In the meantime, please join us on Friday, April 23 at 12:30 CT for a 30-minute webinar where we’ll discuss the case and the possible implications it may have on the financial services industry.

Print:
EmailTweetLikeLinkedIn
Photo of R. Aaron Chastain R. Aaron Chastain

Aaron Chastain represents financial services institutions, healthcare companies, and other businesses in a broad range of litigation and compliance-related matters. Aaron has advised student loan and mortgage loan originators and servicers in complying with the complex universe of regulation and state lien laws…

Aaron Chastain represents financial services institutions, healthcare companies, and other businesses in a broad range of litigation and compliance-related matters. Aaron has advised student loan and mortgage loan originators and servicers in complying with the complex universe of regulation and state lien laws, as well as in handling finance-related litigation, such as claims for violations of the Fair Debt Collection Practices Act (FDCPA), wrongful foreclosure, violations of the Truth in Lending Act (TILA), and violations of the Real Estate Settlement Procedures Act (RESPA). He has specific experience advising clients in the realms of student and mortgage lending, servicing, and operations.

Photo of Lee Gilley Lee Gilley

Lee Gilley represents financial institutions, including banks, mortgage companies, debt collectors, small dollar lenders, and payment systems providers (credit cards, debit cards, prepaid cards, mobile payments, etc.) in litigation and regulatory matters related to compliance with the Card Act, ECOA, EFTA, FCRA, FDCPA…

Lee Gilley represents financial institutions, including banks, mortgage companies, debt collectors, small dollar lenders, and payment systems providers (credit cards, debit cards, prepaid cards, mobile payments, etc.) in litigation and regulatory matters related to compliance with the Card Act, ECOA, EFTA, FCRA, FDCPA, GLBA, HPA, RESPA, TILA, TCPA, CFPB regulations, and numerous other state laws and regulations. Lee is a member of Bradley’s Banking and Financial Services Practice Group, as well as the firm’s Payments and Small Dollar & Unsecured Lending industry teams.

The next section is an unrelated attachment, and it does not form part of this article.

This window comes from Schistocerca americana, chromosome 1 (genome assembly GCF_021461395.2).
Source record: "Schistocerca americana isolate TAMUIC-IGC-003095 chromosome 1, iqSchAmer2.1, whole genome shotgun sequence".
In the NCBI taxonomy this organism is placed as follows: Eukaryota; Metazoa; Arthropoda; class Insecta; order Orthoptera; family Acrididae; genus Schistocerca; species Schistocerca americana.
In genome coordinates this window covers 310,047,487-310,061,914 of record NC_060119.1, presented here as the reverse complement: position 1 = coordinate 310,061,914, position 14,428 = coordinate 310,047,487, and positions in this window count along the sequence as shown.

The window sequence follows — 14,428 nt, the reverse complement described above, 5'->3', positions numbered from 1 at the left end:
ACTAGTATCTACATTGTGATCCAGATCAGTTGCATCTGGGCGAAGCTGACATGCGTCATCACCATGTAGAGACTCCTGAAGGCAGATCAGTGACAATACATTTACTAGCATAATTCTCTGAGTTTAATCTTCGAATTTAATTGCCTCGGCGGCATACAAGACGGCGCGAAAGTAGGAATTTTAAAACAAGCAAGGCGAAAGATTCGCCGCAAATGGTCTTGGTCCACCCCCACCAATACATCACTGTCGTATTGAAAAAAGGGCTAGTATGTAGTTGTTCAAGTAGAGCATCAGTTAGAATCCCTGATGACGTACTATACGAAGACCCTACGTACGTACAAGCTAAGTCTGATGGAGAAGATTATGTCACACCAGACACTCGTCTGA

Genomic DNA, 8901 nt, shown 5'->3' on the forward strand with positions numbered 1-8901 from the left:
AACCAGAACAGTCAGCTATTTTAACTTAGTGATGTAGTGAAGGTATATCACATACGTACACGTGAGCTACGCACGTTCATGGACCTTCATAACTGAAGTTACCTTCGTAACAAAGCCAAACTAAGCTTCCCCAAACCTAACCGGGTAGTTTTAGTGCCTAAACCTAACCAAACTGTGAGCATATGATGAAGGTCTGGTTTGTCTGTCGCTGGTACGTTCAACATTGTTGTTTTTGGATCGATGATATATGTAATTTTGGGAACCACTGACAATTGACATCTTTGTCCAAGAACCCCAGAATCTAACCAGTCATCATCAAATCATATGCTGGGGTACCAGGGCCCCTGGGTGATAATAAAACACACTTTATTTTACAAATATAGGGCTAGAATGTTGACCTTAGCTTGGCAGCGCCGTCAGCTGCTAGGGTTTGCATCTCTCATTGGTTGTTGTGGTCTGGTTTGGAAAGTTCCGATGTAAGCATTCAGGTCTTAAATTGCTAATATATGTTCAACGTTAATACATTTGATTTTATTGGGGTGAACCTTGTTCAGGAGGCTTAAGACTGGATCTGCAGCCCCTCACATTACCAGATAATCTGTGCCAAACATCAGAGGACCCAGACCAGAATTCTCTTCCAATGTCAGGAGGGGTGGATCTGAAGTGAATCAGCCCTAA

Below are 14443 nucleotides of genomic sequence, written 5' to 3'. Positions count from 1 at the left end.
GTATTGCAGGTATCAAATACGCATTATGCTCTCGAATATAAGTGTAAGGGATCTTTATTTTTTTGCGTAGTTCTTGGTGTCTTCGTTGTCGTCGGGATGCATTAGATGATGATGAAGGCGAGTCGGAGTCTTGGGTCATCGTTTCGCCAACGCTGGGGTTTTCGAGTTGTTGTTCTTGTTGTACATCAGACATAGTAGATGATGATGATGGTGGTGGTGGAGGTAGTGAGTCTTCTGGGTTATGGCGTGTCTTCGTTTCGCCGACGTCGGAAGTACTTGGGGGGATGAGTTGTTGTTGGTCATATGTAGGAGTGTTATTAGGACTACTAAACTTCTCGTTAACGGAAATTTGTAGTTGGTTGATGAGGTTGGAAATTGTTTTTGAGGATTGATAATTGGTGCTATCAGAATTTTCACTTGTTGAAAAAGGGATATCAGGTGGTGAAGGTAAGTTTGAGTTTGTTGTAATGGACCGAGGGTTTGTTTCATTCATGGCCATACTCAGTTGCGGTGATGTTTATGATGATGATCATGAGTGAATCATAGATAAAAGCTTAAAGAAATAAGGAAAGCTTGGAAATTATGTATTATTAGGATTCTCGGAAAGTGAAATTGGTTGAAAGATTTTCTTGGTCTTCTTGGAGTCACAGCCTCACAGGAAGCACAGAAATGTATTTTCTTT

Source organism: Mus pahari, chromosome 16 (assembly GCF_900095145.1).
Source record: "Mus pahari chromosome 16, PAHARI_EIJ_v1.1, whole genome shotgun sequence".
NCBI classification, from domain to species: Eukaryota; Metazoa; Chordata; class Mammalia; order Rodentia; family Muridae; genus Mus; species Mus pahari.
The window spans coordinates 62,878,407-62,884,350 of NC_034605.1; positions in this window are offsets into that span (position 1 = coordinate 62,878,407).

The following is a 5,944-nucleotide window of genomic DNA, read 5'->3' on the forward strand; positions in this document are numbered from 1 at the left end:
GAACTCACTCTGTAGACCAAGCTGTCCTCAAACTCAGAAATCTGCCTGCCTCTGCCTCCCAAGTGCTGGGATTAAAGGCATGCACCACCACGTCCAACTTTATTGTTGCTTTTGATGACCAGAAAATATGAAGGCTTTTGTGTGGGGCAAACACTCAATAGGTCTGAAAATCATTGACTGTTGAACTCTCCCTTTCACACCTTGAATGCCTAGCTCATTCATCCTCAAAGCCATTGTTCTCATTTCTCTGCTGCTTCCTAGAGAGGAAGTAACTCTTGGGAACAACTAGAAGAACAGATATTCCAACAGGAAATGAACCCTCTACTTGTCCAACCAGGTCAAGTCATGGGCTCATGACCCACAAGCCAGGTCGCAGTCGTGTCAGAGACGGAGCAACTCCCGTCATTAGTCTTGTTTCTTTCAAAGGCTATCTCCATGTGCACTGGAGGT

Photo of J. Riley Key J. Riley Key

Riley Key works with financial services clients across the country facing regulatory and enforcement challenges related to obligations imposed by the CFPB, as well as various other federal and state laws. Specifically, Riley helps clients navigate compliance with the Mortgage Servicing Final Rules…

Riley Key works with financial services clients across the country facing regulatory and enforcement challenges related to obligations imposed by the CFPB, as well as various other federal and state laws. Specifically, Riley helps clients navigate compliance with the Mortgage Servicing Final Rules in Regulations X and Z and the TILA-RESPA Integrated Disclosure Rule, as well as a host of federal and state regulations, including TILA, RESPA, FDCPA, FCRA, and ECOA. View articles by Riley.

Photo of Jonathan R. Kolodziej Jonathan R. Kolodziej

Jonathan Kolodziej represents all types of consumer financial service providers in regulatory compliance, examination and enforcement matters. Through this work, he has assisted bank and non-bank mortgage servicers, mortgage originators, debt collectors, depository institutions, credit card issuers, small dollar lenders, reverse mortgage companies…

Jonathan Kolodziej represents all types of consumer financial service providers in regulatory compliance, examination and enforcement matters. Through this work, he has assisted bank and non-bank mortgage servicers, mortgage originators, debt collectors, depository institutions, credit card issuers, small dollar lenders, reverse mortgage companies, investment firms, and various industry trade associations.